It’s turned into a tire-fire

I was on a fun Zoom call on Friday night, because that’s what passes for Friday night beers in our new COVID 19 social distancing world, and one of the pictures I chose for a background was a small kite flying in a bright blue sky. I remember that day of flying well. I was staying with my New Zealand family in a bach at Mataikona just after Christmas 2017. We went to Castlepoint beach for the day and I taught my eldest niece to fly my kite. It’s a pretty easy one to fly – it’s only 1.4m across and has no rigid parts so as long as it’s breezy it floats up very quick and as long as it doesn’t crash so hard a pocket bursts there’s really not much can go wrong with it (unlike the bigger one which has lifted me off my feet and dragged me across the sand!). She was very nervous to start with – it was a breezy day and it’s a zippy little number – but once she understood the basics she got the same thrill at feeling the power of the wind in her hands as I do (I used to sail years ago too and that takes the thrill to whole a new level).

I find myself out on the vast flat prairie lands of Canada and it was my intention to bring this kite with me – there’s got to be somewhere here to fly it right? I didn’t bring it when I moved over in January though. I came with 4 bags on the plane and 3 boxes via DHL and gave priority for things to make my new flat a home, and warm clothes with which to survive the first few months. The warm clothes were prescient. It dropped to -40C in the the first week I was here and I walked to the first day of my new job in -28C wearing full thermals. As it turns out, the things I brought to make my new flat a comfortable home were also a good move.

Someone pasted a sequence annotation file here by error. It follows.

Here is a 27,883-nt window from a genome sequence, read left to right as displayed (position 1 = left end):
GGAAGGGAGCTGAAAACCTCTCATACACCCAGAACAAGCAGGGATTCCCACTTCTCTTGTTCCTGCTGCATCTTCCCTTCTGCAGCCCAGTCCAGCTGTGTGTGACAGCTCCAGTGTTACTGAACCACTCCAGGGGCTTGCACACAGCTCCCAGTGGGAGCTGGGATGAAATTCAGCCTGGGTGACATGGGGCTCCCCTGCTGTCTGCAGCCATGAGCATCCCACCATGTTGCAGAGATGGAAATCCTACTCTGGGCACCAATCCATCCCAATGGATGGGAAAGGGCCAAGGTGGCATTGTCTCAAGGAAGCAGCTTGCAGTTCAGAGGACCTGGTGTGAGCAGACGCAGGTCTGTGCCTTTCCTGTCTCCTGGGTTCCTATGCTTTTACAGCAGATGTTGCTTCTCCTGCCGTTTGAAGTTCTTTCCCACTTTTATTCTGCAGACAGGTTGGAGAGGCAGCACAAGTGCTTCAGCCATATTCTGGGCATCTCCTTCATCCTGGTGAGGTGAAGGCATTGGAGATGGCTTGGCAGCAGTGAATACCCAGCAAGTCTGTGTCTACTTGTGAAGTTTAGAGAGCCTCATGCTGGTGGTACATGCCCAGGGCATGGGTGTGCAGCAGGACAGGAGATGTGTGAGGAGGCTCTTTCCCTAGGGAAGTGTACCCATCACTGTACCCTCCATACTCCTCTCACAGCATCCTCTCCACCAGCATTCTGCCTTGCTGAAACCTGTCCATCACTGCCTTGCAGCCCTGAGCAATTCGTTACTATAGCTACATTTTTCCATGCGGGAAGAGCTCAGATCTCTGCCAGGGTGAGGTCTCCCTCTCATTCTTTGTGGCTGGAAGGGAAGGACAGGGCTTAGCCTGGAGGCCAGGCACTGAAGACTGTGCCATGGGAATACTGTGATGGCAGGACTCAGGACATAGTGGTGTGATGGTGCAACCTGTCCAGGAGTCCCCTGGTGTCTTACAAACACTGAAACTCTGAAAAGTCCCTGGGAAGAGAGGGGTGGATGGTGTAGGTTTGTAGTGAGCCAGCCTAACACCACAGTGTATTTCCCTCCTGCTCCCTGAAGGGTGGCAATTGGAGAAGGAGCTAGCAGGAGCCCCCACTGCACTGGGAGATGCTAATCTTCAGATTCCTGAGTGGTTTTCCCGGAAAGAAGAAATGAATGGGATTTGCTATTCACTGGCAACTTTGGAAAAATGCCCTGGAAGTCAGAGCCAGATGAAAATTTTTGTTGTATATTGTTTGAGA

The other thing I came with was a return ticket to go back in April and fetch things for spring and summer. The world has been a very small place for the last decade or more. I’ve been to New Zealand 10 times in that period and stopped off in Canada several times on the return leg. It was a big mental comfort to me to think of this move as temporary, and to know I was going home in 12 weeks. That’s all I had to get through to start. 12 weeks. Home was only a 9 hour flight away. If it was terrible I could run away (not really, but it’s a nice story to tell yourself when you’re freaking out). That’s all changed now of course. I’ve spent the last week cancelling flights, and cancelling plans with friends and family. I’m in Canada on a work visa and with the current border closures if I leave, I can’t come back in. This all assumes I could actually find a plane to leave on of course. I suspect I maybe could for another week or so, but after that….

Yesterday and today I also had the calls I never wanted to have; the ones about what we do if people get sick. I’m not going home, because I’m safer here. That’s the promise I’ve made my mum at her insistence. I also spoke with my ex about how we’re both handling this. We always had each other in this world, and this is the first time we’ve both had to deal with something big on our own. I’m forever grateful that we can still have these conversations.